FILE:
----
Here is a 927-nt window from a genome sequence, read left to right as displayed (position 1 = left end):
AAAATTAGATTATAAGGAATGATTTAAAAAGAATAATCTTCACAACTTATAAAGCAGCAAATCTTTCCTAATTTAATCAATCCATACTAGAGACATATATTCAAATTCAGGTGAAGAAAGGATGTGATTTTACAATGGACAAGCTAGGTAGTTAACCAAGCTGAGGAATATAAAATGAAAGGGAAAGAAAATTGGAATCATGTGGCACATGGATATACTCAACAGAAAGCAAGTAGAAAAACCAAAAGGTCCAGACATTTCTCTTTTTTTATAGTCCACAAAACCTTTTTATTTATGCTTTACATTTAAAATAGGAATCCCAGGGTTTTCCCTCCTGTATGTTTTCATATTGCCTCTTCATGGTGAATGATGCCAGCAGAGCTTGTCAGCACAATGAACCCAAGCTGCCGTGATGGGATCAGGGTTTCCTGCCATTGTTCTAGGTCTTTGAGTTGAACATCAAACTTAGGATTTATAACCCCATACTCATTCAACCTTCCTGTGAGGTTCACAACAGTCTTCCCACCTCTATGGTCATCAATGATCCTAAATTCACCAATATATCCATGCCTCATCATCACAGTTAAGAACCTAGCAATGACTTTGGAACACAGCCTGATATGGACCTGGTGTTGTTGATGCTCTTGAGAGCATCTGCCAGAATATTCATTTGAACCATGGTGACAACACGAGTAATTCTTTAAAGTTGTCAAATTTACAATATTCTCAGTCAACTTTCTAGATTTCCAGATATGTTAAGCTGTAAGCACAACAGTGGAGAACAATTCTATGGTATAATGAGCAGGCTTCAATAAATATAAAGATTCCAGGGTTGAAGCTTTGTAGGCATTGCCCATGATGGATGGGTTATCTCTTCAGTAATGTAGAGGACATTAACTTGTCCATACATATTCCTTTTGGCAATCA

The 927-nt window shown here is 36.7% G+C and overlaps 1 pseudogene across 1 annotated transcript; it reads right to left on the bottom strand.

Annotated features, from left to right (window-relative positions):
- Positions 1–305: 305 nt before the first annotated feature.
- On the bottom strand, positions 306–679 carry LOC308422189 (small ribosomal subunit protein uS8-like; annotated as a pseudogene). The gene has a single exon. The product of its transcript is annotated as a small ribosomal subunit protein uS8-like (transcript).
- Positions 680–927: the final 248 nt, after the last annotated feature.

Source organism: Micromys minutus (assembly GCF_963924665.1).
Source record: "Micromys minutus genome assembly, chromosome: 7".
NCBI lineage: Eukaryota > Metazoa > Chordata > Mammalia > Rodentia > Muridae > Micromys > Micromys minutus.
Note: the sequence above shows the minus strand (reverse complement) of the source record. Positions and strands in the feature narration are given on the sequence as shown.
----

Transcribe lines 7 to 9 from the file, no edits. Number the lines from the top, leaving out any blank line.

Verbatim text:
- Positions 680–927: the final 248 nt, after the last annotated feature.

Source organism: Micromys minutus (assembly GCF_963924665.1).
Source record: "Micromys minutus genome assembly, chromosome: 7".